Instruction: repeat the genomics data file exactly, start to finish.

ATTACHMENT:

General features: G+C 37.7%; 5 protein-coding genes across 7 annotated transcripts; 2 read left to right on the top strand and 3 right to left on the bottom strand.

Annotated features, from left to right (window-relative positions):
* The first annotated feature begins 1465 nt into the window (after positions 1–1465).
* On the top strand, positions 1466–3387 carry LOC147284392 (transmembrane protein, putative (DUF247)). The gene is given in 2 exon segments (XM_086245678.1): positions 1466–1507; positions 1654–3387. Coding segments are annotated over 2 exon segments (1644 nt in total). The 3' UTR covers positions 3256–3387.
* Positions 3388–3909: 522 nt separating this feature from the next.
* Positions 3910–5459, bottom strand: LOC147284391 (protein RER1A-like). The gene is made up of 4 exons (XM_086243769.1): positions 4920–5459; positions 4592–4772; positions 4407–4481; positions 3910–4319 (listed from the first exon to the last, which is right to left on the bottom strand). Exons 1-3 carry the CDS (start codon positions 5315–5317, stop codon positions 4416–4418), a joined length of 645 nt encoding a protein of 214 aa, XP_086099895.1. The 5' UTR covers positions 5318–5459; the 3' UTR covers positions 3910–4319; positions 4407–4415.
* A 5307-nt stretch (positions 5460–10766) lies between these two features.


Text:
General features: G+C 37.7%; 5 protein-coding genes across 7 annotated transcripts; 2 read left to right on the top strand and 3 right to left on the bottom strand.

Annotated features, from left to right (window-relative positions):
* The first annotated feature begins 1465 nt into the window (after positions 1–1465).
* On the top strand, positions 1466–3387 carry LOC147284392 (transmembrane protein, putative (DUF247)). The gene is given in 2 exon segments (XM_086245678.1): positions 1466–1507; positions 1654–3387. Coding segments are annotated over 2 exon segments (1644 nt in total). The 3' UTR covers positions 3256–3387.
* Positions 3388–3909: 522 nt separating this feature from the next.
* Positions 3910–5459, bottom strand: LOC147284391 (protein RER1A-like). The gene is made up of 4 exons (XM_086243769.1): positions 4920–5459; positions 4592–4772; positions 4407–4481; positions 3910–4319 (listed from the first exon to the last, which is right to left on the bottom strand). Exons 1-3 carry the CDS (start codon positions 5315–5317, stop codon positions 4416–4418), a joined length of 645 nt encoding a protein of 214 aa, XP_086099895.1. The 5' UTR covers positions 5318–5459; the 3' UTR covers positions 3910–4319; positions 4407–4415.
* A 5307-nt stretch (positions 5460–10766) lies between these two features.